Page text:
Street corner in Queens to be renamed ‘Little Manila’ in honor of Woodside Filipino community

  • The southwest corner of Roosevelt Avenue and 70th Street in Woodside, Queens, will be renamed to “Little Manila” to reflect the large Filipino community in the area.
  • A petition to install the street sign garnered more than 3,000 signatures last year, leading councilmember Jimmy Van Bramer to sponsor the legislation.
  • The New York City Council Committee on Parks and Recreation unanimously voted in favor of the proposal in December 2021.
  • The area is known for its Filipino businesses, including the first-ever branch of Jollibee in New York City.
  • The most recent census found 86,000 Filipinos and Filipino Americans residing in the city, with about 54 percent living in Queens.

A street corner in Queens, New York, will be renamed to “Little Manila” to reflect the large Filipino community in the area.

The southwest corner of Roosevelt Avenue and 70th Street in Woodside, Queens, will officially be known as “Little Manila” after the New York City Council Committee on Parks and Recreation unanimously voted in favor of the proposal in December 2021.

A petition to install the street sign garnered more than 3,000 signatures last year, leading councilmember Jimmy Van Bramer to sponsor the legislation. 

“I wanted to honor the Filipino and Filipino American community who are an important part of the Woodside community,” Van Bramer told the Sunnyside Post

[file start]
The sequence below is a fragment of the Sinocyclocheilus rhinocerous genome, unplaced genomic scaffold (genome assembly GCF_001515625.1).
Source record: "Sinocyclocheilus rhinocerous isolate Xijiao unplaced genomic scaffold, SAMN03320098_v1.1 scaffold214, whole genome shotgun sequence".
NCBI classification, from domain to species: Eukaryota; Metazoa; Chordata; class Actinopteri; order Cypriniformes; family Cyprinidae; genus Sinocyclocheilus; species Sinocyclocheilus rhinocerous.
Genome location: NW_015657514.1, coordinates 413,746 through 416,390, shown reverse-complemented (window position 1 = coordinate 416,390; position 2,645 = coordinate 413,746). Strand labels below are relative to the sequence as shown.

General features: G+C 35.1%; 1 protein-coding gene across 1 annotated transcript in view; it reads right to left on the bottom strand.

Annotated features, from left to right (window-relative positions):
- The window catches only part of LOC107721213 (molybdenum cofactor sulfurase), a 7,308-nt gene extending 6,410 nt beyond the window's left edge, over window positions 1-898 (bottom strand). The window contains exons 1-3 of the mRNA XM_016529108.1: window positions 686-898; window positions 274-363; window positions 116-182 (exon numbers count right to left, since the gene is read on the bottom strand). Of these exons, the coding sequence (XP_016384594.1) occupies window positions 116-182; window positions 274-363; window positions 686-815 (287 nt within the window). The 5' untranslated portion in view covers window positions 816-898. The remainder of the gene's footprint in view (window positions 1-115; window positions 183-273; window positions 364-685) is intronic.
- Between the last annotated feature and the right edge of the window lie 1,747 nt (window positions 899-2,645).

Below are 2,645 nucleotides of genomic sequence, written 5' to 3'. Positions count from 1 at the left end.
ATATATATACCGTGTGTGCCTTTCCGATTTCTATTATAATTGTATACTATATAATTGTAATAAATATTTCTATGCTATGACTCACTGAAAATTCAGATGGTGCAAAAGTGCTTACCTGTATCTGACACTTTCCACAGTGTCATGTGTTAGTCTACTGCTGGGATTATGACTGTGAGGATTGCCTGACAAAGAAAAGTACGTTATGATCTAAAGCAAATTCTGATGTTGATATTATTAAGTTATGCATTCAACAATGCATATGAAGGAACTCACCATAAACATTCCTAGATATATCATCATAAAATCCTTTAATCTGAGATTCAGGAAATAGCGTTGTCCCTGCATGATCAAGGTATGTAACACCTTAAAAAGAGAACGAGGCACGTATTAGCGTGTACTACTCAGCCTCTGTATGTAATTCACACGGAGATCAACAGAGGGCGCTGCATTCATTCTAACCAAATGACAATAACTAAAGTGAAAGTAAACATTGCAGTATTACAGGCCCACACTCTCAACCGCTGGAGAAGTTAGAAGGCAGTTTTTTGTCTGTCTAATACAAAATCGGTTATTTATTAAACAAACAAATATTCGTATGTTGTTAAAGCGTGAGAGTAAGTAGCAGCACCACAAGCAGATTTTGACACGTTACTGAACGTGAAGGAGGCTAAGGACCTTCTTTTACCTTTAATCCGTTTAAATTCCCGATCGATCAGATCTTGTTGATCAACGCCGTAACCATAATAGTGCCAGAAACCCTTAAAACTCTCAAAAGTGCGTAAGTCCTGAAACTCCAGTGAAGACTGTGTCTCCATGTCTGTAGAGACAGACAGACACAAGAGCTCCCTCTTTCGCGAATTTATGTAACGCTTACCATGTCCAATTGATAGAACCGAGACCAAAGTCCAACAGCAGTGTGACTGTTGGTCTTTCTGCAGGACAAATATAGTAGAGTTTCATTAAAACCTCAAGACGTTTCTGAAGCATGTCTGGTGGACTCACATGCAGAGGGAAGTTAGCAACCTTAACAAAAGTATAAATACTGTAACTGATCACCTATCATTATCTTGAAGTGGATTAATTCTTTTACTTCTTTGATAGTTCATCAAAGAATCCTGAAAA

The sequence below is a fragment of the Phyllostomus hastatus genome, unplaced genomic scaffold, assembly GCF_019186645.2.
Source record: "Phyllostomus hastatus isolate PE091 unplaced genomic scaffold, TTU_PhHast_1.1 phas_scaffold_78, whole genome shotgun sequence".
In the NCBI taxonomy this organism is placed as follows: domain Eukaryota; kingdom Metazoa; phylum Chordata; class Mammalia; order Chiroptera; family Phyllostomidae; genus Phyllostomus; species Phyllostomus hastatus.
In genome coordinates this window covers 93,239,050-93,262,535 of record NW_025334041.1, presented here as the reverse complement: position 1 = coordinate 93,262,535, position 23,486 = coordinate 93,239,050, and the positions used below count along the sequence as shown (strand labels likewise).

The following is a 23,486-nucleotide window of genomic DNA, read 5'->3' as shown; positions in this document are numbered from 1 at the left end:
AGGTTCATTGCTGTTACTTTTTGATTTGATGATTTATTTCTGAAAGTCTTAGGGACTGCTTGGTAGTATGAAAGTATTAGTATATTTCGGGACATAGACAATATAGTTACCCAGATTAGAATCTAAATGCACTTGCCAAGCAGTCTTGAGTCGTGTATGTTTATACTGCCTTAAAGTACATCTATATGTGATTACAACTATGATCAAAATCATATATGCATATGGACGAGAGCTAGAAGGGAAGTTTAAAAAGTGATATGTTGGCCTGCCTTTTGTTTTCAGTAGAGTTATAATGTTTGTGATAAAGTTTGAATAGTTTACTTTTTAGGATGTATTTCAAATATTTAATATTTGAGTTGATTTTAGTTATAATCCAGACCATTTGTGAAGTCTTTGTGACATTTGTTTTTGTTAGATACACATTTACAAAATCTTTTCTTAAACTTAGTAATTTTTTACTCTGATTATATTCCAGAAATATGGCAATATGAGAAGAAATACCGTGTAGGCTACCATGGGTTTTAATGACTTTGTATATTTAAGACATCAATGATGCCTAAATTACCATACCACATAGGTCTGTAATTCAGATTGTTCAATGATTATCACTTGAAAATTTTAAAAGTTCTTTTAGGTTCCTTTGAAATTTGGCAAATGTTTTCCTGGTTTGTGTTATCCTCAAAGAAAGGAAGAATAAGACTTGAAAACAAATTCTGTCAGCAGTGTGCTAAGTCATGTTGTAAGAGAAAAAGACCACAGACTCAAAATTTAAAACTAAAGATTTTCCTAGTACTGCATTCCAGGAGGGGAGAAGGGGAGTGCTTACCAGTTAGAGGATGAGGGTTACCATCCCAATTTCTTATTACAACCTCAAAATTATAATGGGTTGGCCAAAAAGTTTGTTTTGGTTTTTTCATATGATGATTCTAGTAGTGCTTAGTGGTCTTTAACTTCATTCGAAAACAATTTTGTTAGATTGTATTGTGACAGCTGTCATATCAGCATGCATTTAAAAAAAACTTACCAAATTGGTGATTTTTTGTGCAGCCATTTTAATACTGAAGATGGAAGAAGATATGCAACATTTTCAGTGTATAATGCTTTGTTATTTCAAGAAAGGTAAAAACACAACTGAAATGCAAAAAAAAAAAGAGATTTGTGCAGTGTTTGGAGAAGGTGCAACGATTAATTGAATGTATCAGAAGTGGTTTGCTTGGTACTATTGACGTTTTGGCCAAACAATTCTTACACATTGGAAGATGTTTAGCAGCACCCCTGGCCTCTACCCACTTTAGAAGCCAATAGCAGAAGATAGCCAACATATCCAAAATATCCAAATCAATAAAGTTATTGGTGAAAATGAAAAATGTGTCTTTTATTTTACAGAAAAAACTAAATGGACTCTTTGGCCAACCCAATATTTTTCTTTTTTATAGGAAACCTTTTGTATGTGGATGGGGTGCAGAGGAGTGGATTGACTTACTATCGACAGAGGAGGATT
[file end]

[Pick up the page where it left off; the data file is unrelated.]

Woodside has been home to a large concentration of Filipino Americans for decades. Many of the residents were nurses who were recruited in New York hospitals due to a nursing shortage in the 1990s. They started immigrating to the area in the 1970s following the passage of the Immigration and Nationality Act in 1965.

Today, the area is known for its Filipino businesses, including the first-ever branch of Jollibee in New York City. The most recent census found 86,000 Filipinos and Filipino Americans residing in the city, with about 54 percent living in Queens.

“The footprints of the Philippines are here,” Dennis Nepomuceno, co-owner of Kusina Pinoy Bistro restaurant, told CBS News. “Very happy and very proud of that. At least we have that small dot on the map that says Little Manila and that is something for us.”

 

Featured Image via CBS New York

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